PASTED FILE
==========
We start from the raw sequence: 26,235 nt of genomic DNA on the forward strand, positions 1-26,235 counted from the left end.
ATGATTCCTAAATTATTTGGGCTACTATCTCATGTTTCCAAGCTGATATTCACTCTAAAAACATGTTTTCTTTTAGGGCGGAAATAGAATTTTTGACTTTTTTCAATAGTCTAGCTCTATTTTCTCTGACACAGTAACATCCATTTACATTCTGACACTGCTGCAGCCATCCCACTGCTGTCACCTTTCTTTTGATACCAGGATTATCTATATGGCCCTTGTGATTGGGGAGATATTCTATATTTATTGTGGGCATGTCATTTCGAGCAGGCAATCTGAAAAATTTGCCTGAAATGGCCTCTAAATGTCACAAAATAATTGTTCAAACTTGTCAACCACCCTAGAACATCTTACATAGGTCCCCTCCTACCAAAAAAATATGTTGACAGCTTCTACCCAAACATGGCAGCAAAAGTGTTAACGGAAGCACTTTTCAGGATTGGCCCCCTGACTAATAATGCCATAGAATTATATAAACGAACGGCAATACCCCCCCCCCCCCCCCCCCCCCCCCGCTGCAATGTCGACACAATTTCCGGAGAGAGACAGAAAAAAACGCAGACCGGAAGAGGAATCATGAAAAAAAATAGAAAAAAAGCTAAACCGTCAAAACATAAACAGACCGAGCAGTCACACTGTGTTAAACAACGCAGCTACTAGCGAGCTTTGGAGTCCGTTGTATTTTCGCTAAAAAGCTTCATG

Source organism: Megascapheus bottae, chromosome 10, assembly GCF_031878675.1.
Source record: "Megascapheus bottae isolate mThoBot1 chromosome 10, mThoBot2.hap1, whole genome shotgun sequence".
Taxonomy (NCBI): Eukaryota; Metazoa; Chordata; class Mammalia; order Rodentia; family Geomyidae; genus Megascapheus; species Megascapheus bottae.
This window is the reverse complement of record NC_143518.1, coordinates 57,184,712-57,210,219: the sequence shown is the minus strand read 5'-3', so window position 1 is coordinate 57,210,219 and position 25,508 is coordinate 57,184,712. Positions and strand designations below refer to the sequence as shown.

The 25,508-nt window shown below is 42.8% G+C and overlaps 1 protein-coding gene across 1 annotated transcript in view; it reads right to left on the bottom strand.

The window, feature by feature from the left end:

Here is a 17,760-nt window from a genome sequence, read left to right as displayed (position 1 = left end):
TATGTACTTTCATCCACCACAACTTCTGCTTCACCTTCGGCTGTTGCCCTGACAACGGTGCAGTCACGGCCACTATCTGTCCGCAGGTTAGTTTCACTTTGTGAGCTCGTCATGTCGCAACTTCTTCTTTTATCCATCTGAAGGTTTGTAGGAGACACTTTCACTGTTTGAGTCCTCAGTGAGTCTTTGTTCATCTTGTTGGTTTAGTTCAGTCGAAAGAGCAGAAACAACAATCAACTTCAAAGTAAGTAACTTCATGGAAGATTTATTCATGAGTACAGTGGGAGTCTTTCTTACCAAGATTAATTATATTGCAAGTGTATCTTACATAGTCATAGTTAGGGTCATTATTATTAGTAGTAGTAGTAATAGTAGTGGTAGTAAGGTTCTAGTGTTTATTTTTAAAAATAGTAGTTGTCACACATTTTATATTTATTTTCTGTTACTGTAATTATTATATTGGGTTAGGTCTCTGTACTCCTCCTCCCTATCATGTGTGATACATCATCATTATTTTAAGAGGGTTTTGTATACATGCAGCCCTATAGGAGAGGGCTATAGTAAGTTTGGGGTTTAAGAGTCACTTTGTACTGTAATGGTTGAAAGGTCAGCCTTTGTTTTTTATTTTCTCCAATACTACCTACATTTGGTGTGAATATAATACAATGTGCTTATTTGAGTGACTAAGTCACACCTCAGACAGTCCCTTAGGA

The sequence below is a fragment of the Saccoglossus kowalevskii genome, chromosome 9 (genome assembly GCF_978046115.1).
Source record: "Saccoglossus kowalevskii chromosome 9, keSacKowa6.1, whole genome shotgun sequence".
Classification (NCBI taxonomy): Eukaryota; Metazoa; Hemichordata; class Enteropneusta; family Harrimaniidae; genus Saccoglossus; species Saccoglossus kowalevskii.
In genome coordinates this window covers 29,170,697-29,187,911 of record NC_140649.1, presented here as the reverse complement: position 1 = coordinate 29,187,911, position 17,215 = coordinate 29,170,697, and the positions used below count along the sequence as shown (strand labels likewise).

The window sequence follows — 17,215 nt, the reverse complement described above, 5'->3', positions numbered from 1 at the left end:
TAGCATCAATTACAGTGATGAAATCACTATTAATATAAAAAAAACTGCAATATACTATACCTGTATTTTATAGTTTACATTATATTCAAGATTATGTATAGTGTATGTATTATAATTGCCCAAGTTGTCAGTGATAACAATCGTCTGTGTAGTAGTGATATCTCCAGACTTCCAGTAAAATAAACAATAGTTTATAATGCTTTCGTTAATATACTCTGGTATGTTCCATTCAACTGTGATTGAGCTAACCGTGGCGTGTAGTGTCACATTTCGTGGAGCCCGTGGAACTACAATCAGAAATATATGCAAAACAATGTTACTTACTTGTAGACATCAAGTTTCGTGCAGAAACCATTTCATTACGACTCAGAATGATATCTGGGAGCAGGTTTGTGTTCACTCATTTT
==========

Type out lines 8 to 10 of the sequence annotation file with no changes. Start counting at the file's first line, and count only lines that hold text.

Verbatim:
The window, feature by feature from the left end:

Here is a 17,760-nt window from a genome sequence, read left to right as displayed (position 1 = left end):
TATGTACTTTCATCCACCACAACTTCTGCTTCACCTTCGGCTGTTGCCCTGACAACGGTGCAGTCACGGCCACTATCTGTCCGCAGGTTAGTTTCACTTTGTGAGCTCGTCATGTCGCAACTTCTTCTTTTATCCATCTGAAGGTTTGTAGGAGACACTTTCACTGTTTGAGTCCTCAGTGAGTCTTTGTTCATCTTGTTGGTTTAGTTCAGTCGAAAGAGCAGAAACAACAATCAACTTCAAAGTAAGTAACTTCATGGAAGATTTATTCATGAGTACAGTGGGAGTCTTTCTTACCAAGATTAATTATATTGCAAGTGTATCTTACATAGTCATAGTTAGGGTCATTATTATTAGTAGTAGTAGTAATAGTAGTGGTAGTAAGGTTCTAGTGTTTATTTTTAAAAATAGTAGTTGTCACACATTTTATATTTATTTTCTGTTACTGTAATTATTATATTGGGTTAGGTCTCTGTACTCCTCCTCCCTATCATGTGTGATACATCATCATTATTTTAAGAGGGTTTTGTATACATGCAGCCCTATAGGAGAGGGCTATAGTAAGTTTGGGGTTTAAGAGTCACTTTGTACTGTAATGGTTGAAAGGTCAGCCTTTGTTTTTTATTTTCTCCAATACTACCTACATTTGGTGTGAATATAATACAATGTGCTTATTTGAGTGACTAAGTCACACCTCAGACAGTCCCTTAGGA